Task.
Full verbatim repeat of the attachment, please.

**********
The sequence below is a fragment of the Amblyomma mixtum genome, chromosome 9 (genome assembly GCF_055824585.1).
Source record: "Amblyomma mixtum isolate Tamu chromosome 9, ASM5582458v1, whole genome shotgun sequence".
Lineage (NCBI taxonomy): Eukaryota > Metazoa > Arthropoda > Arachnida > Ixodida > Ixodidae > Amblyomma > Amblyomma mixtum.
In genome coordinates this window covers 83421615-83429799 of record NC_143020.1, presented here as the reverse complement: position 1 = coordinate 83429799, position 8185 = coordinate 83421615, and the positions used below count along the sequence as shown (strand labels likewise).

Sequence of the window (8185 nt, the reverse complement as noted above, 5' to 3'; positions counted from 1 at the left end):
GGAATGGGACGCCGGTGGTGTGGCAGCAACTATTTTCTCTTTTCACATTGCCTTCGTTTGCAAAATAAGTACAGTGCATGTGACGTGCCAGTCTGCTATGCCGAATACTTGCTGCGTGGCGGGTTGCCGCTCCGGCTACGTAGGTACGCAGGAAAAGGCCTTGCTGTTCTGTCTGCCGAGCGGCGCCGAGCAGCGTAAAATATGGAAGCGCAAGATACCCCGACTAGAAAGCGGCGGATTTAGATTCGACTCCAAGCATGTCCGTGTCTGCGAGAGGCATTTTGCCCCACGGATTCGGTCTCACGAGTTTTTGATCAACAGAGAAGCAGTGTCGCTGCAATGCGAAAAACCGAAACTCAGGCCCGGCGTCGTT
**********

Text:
The sequence below is a fragment of the Amblyomma mixtum genome, chromosome 9 (genome assembly GCF_055824585.1).
Source record: "Amblyomma mixtum isolate Tamu chromosome 9, ASM5582458v1, whole genome shotgun sequence".
Lineage (NCBI taxonomy): Eukaryota > Metazoa > Arthropoda > Arachnida > Ixodida > Ixodidae > Amblyomma > Amblyomma mixtum.
In genome coordinates this window covers 83421615-83429799 of record NC_143020.1, presented here as the reverse complement: position 1 = coordinate 83429799, position 8185 = coordinate 83421615, and the positions used below count along the sequence as shown (strand labels likewise).

Sequence of the window (8185 nt, the reverse complement as noted above, 5' to 3'; positions counted from 1 at the left end):
GGAATGGGACGCCGGTGGTGTGGCAGCAACTATTTTCTCTTTTCACATTGCCTTCGTTTGCAAAATAAGTACAGTGCATGTGACGTGCCAGTCTGCTATGCCGAATACTTGCTGCGTGGCGGGTTGCCGCTCCGGCTACGTAGGTACGCAGGAAAAGGCCTTGCTGTTCTGTCTGCCGAGCGGCGCCGAGCAGCGTAAAATATGGAAGCGCAAGATACCCCGACTAGAAAGCGGCGGATTTAGATTCGACTCCAAGCATGTCCGTGTCTGCGAGAGGCATTTTGCCCCACGGATTCGGTCTCACGAGTTTTTGATCAACAGAGAAGCAGTGTCGCTGCAATGCGAAAAACCGAAACTCAGGCCCGGCGTCGTT